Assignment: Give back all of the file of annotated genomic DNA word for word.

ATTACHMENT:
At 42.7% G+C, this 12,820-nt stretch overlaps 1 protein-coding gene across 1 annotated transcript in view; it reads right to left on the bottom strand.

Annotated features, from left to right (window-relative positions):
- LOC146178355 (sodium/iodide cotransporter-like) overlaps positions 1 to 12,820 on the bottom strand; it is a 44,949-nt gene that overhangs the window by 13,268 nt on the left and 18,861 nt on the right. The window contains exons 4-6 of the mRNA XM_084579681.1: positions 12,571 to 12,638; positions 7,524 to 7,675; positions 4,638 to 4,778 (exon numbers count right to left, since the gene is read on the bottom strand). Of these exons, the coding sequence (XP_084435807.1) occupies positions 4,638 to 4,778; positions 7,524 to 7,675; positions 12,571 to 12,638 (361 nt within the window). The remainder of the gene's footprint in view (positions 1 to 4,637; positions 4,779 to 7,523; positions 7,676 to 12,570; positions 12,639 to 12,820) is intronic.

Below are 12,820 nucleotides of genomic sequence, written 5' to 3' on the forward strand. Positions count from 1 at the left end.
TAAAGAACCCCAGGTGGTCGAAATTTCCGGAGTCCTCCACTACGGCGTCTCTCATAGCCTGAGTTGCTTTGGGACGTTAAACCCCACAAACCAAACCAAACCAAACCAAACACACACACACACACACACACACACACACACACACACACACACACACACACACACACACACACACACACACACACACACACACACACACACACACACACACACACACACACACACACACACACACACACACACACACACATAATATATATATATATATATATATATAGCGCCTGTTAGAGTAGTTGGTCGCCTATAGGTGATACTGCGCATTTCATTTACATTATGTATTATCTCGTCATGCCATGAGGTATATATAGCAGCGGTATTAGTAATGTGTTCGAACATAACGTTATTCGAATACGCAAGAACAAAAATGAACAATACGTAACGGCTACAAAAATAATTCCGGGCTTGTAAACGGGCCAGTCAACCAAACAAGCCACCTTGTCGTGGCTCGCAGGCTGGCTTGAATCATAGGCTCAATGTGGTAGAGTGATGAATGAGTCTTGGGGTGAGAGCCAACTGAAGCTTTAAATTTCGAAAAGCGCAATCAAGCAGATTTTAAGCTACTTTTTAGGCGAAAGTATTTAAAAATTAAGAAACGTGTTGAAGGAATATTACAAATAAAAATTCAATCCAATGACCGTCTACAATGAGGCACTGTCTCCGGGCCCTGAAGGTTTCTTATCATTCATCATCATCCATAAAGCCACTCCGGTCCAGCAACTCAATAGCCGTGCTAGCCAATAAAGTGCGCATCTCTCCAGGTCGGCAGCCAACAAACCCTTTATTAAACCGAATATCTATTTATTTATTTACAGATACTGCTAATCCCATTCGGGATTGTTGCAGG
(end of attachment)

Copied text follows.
At 42.7% G+C, this 12,820-nt stretch overlaps 1 protein-coding gene across 1 annotated transcript in view; it reads right to left on the bottom strand.

Annotated features, from left to right (window-relative positions):
- LOC146178355 (sodium/iodide cotransporter-like) overlaps positions 1 to 12,820 on the bottom strand; it is a 44,949-nt gene that overhangs the window by 13,268 nt on the left and 18,861 nt on the right. The window contains exons 4-6 of the mRNA XM_084579681.1: positions 12,571 to 12,638; positions 7,524 to 7,675; positions 4,638 to 4,778 (exon numbers count right to left, since the gene is read on the bottom strand). Of these exons, the coding sequence (XP_084435807.1) occupies positions 4,638 to 4,778; positions 7,524 to 7,675; positions 12,571 to 12,638 (361 nt within the window). The remainder of the gene's footprint in view (positions 1 to 4,637; positions 4,779 to 7,523; positions 7,676 to 12,570; positions 12,639 to 12,820) is intronic.

Below are 12,820 nucleotides of genomic sequence, written 5' to 3' on the forward strand. Positions count from 1 at the left end.
TAAAGAACCCCAGGTGGTCGAAATTTCCGGAGTCCTCCACTACGGCGTCTCTCATAGCCTGAGTTGCTTTGGGACGTTAAACCCCACAAACCAAACCAAACCAAACCAAACACACACACACACACACACACACACACACACACACACACACACACACACACACACACACACACACACACACACACACACACACACACACACACACACACACACACACACACACACACACACACACACACACACACACACATAATATATATATATATATATATATATAGCGCCTGTTAGAGTAGTTGGTCGCCTATAGGTGATACTGCGCATTTCATTTACATTATGTATTATCTCGTCATGCCATGAGGTATATATAGCAGCGGTATTAGTAATGTGTTCGAACATAACGTTATTCGAATACGCAAGAACAAAAATGAACAATACGTAACGGCTACAAAAATAATTCCGGGCTTGTAAACGGGCCAGTCAACCAAACAAGCCACCTTGTCGTGGCTCGCAGGCTGGCTTGAATCATAGGCTCAATGTGGTAGAGTGATGAATGAGTCTTGGGGTGAGAGCCAACTGAAGCTTTAAATTTCGAAAAGCGCAATCAAGCAGATTTTAAGCTACTTTTTAGGCGAAAGTATTTAAAAATTAAGAAACGTGTTGAAGGAATATTACAAATAAAAATTCAATCCAATGACCGTCTACAATGAGGCACTGTCTCCGGGCCCTGAAGGTTTCTTATCATTCATCATCATCCATAAAGCCACTCCGGTCCAGCAACTCAATAGCCGTGCTAGCCAATAAAGTGCGCATCTCTCCAGGTCGGCAGCCAACAAACCCTTTATTAAACCGAATATCTATTTATTTATTTACAGATACTGCTAATCCCATTCGGGATTGTTGCAGG